Select Committee on Transport, Local Government and the Regions Appendices to the Minutes of Evidence


Memorandum by London Borough of Croydon (PRF 25)

PASSENGER RAIL FRANCHISING

  The Council is growing increasingly frustrated with the existing rail franchising process, the length of time being taken to refranchise services in this area (Thameslink and South Central), and the lack of any clear timetable to improve the network.

  You may be aware of the particular long-running capacity constraints at Windmill Bridge Croydon and at Gatwick Airport which prevent service improvements on the Brighton mainline, of constraints on the West London Line and around Acton which prevent improvement to Cross-County Services, and of poor interchange facilities at Clapham Junction. The Council has been seeking in vain improved links with the rest of the country and with Eurostar services. Even now the South Central franchise has changed hands we still have no commitment to a timetable of improvements, partly it seems because of commercial confidentiality between Govia and Railtrack. We are now facing the perverse situation of Cross-Country services being curtailed through Croydon because of constraints imposed by Railtrack and there being no safeguard in the Cross-Country franchise or Passenger Service Requirement (PSR) to prevent Virgin Trains switching services away from Croydon to their route through Guildford. Within London there has been considerable frustration over delays to the progress of the Thameslink 2000 and the East London Line Extension projects. Whilst at the time of writing there appears to be greater optimism about taking the latter forward, the budget necessary to do so quickly is still not assured.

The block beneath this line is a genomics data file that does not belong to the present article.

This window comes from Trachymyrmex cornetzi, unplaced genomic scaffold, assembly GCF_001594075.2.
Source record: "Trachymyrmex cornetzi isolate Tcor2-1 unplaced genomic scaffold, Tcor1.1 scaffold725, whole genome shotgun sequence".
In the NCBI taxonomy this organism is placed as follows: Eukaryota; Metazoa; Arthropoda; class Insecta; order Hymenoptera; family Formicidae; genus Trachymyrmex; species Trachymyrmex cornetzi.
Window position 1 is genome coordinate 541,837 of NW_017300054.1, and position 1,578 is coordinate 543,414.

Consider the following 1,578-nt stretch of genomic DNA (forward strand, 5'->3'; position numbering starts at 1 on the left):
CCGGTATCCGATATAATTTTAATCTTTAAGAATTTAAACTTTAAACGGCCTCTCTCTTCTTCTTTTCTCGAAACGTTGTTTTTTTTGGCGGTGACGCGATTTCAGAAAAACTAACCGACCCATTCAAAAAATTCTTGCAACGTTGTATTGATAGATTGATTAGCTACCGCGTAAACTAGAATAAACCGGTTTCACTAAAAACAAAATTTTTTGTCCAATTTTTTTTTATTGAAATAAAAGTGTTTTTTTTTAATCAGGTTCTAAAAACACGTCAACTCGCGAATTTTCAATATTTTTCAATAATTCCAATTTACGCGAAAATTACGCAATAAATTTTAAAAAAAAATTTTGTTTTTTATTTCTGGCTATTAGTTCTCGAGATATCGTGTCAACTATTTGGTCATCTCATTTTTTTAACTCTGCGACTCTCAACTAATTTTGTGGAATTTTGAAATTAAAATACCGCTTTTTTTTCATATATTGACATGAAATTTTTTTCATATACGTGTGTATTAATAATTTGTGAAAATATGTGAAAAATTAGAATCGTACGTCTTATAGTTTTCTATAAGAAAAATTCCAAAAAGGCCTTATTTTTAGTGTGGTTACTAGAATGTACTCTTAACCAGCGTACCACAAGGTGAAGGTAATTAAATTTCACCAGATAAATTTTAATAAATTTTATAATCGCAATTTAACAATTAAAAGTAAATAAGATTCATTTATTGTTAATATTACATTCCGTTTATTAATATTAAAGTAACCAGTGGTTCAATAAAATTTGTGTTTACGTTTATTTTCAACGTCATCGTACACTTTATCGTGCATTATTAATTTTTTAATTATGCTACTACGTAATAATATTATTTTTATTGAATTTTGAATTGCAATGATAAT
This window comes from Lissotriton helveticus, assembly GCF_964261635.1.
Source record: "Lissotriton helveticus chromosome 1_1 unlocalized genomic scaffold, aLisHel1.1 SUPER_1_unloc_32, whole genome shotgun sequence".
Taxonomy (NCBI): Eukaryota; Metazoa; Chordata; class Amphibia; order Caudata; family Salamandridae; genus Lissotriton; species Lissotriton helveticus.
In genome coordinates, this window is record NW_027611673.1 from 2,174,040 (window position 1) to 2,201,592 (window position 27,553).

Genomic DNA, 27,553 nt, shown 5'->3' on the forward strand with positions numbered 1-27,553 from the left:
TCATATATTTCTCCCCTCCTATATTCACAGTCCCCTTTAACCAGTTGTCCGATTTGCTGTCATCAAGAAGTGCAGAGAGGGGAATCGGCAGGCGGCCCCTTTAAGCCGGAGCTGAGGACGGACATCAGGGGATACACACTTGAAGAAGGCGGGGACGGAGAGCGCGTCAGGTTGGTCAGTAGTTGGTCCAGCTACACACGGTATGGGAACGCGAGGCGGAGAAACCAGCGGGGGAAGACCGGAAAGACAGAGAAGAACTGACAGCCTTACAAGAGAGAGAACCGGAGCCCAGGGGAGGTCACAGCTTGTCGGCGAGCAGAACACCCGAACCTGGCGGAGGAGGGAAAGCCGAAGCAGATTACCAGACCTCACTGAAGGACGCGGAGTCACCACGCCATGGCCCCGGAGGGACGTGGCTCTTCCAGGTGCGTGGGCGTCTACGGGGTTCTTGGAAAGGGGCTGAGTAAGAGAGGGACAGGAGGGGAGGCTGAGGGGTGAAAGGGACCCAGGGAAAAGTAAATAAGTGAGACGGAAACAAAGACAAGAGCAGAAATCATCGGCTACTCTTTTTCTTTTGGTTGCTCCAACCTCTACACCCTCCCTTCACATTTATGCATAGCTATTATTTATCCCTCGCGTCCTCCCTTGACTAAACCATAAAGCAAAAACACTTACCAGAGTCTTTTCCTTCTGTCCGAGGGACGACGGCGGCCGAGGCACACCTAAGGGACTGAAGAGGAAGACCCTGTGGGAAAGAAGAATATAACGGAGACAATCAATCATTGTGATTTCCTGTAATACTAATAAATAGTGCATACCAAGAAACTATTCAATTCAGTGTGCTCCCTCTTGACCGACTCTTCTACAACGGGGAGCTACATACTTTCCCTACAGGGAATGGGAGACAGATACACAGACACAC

The Council therefore supports the sentiment of the Government's Draft Policy Statement to "deliver quick results in the short term as well as to plan for the longer term", but we are fearful that this may result in the delaying of major infrastructure improvements indefinitely at the expense of some "quick wins". The implications of all the delays to major works are that there are insufficient sums allocated to rail investment. If this is the case, then the Draft Policy Statement does not address the basic problem. If the private sector is unwilling to finance these major upgrades, then the Government should use its own resources to assist schemes, and take a share in the revenue generated from them.

  I would be grateful if the Committee would consider the Council's concerns during its investigations. If any further information is required, please do not hesitate to contact me.

Iain Sim

Assistant Director, Policy and Implementation

September 2001


 
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